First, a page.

(What I Got) Out of Africa

A Brief Peace Corps Experience Told in Short Breaths and Countless Letters

Friday, November 21, 2003


The matatus are on suddenly on strike. Life has come to a halting standstill. There are no cars on the road and no one can travel anywhere. I’m stranded in Chebole with errands to run. It’s eerily silent. I never realized how much noise the dilapidated Nissan vans made driving up and down the pot-holed roads.

Matatus are the most basic form of Kenyan transportation. They are wildly popular because of their usual reliability and sheer numbers on the road. Matatus come in a variety of shapes and sizes, but only one adjective—crowded. The old adage: A matatu is NEVER full. There is always (and I mean ALWAYS) room for one more. The most common of matatu is an old Nissan mini-van, normally meant to seat fourteen plus the driver. That’s three across in four rows and two seats in the front next to the driver. However, I’ve seen a matatu with well over 20 people crammed inside. Not counting children. The conductors will say, “Songa, mama, songa” meaning “scoot over, we have four more people to fit inside. You might have to stand up.” If you’re lucky, you’ll only be forced to seat four across. Now, of course, realize that children and small women don’t count as “people” so they have to stand, hovering between people’s legs and smushed against windows. Men always crowd on the outside of the Nissan, leaving the sliding door open and hanging out into the open, rushing air. The door can usually accommodate four to five men, hanging on tightly to the sliding door jam.

The other type of matatu, less popular on paved roads, is the “Lunch Box.” They usually run routes on the myriad red dirt roads that criss-cross the countryside throughout Kenya, linking the heartlands together. Lunch boxes are small, boxy pickup trucks with wooden bench seats lining the sides of the bed. The top often has metal bars arcing across with a green or blue tarp providing shade and protection from rain. Usually, there is a layer of reed mats laying across the metal bars as well because it allows men to sit atop the roof, maximizing the carrying capacity of people per lunch box (and more money). Safely, the top can carry six men, but usually there are more men crowded tightly, hanging on as the lunch box barrels down the dusty road, swerving to avoid potholes. On the bed, if you don’t get a seat on the side bench, you have to squat between in the center of the bed next to the spare tires lining the floor—not the most comfortable spot, but still the same fare price as a person who is sitting.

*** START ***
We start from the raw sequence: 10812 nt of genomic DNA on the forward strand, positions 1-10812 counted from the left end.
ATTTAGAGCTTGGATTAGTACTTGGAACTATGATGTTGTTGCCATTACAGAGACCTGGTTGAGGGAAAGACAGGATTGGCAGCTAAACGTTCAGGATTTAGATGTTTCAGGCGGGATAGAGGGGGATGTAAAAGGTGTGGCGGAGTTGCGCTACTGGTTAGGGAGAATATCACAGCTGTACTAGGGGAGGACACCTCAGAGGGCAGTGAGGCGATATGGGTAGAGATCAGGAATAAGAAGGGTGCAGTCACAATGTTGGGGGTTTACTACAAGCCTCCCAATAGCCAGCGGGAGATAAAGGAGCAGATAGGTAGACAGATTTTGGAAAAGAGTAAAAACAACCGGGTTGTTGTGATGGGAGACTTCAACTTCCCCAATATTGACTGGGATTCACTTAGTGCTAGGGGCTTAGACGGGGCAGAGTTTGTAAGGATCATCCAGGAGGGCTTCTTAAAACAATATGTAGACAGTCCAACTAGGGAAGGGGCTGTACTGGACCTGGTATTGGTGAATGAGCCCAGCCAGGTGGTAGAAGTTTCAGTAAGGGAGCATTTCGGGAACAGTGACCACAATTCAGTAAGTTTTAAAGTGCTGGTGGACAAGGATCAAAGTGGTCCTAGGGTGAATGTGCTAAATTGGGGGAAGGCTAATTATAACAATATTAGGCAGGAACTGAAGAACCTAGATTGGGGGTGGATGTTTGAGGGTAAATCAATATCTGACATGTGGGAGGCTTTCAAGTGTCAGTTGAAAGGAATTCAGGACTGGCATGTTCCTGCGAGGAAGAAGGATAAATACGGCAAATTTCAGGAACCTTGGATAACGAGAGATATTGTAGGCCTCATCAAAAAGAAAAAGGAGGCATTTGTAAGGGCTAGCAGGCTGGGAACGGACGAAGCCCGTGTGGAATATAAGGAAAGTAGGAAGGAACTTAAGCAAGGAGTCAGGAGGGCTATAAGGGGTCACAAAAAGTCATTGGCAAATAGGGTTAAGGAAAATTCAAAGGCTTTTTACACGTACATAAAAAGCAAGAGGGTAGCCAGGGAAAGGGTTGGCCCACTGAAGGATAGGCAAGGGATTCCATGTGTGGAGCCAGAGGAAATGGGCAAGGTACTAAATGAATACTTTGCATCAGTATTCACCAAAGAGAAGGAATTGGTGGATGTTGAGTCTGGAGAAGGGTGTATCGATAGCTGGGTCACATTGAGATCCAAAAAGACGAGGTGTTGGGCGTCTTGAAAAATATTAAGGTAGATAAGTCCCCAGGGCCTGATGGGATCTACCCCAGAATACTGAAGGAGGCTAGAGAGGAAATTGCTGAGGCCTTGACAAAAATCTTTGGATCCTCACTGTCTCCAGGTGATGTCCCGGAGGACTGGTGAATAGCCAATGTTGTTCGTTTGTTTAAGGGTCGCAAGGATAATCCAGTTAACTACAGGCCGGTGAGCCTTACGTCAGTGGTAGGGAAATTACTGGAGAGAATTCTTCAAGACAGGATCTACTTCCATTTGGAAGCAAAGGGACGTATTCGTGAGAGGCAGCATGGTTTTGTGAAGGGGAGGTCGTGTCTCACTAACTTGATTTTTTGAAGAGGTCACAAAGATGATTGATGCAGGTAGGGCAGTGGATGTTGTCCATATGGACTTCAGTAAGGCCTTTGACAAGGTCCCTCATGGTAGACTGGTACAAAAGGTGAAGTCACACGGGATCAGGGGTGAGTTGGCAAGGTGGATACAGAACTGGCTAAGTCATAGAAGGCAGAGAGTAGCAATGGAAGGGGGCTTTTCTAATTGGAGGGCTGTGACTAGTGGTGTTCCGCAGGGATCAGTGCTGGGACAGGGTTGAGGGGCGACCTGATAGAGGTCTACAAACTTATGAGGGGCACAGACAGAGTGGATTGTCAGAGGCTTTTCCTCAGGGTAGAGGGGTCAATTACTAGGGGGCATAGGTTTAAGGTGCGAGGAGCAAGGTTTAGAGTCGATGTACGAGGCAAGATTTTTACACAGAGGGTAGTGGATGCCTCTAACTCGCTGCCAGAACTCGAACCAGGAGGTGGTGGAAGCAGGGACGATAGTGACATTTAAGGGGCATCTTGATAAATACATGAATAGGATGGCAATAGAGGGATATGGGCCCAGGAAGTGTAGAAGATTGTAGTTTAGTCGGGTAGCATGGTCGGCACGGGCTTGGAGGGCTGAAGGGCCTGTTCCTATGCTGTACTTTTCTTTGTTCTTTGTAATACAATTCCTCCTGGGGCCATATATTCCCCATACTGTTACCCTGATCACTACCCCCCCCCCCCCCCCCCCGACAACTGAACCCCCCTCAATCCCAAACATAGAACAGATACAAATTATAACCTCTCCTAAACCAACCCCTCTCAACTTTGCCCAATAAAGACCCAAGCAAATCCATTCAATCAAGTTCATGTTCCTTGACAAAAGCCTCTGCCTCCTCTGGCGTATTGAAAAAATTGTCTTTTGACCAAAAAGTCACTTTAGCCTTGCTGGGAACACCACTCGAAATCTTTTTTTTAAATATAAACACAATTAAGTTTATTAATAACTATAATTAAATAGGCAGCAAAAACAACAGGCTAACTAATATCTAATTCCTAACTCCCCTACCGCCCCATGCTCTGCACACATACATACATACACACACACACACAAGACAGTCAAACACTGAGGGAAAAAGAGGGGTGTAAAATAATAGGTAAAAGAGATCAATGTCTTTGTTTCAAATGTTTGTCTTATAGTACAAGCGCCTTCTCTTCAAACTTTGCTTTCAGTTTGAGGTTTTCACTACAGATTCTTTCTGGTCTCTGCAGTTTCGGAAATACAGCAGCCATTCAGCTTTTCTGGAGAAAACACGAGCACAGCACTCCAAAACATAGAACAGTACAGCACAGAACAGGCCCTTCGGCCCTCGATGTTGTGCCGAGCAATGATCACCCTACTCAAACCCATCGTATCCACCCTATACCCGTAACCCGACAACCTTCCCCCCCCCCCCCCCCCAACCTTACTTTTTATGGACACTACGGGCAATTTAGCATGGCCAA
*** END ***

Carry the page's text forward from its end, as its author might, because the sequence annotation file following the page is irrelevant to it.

Matatus got the name from their originally cheap prices. Matatu is the adjective “three” in the MA in the noun class in Kiswahili (“ma-” the prefix plus tatu, meaning three). Money, or shilingi, falls into the MA noun class. So, when the matatu first made its debut on the Kenyan road, legend has that it cost only three Kenyan shillings to travel anywhere or “shilingi matatu”. Although now the price of a matatu ride has risen and varies on how far you want to go, it’s still the cheapest way to travel. For example, when I travel to Nairobi on business or to meet up with other PCVs, I take a matatu to Narok for 150/= and then switch to another matatu direct to Nairobi for another 200/=. For only 350/= (about the equivalent of $5), I travel from the bush to city. The total trip takes about four to five hours depending on how long I have to wait for a ride and how many people want to get on and off before my final destination. Sometimes, it seems like the matatu stops every few feet to let someone on or off. But all in all, the matatu ride is not a bad deal. Buses are the main alternative to matatus; however, buses are much slower and the ride to Nairobi can take upwards of 7 hours. Buses, like matatus, wait until they are full before they leave. Buses can take hours to fill their 60 seats, whereas a matatu usually fills its 15 seats in about 20 minutes.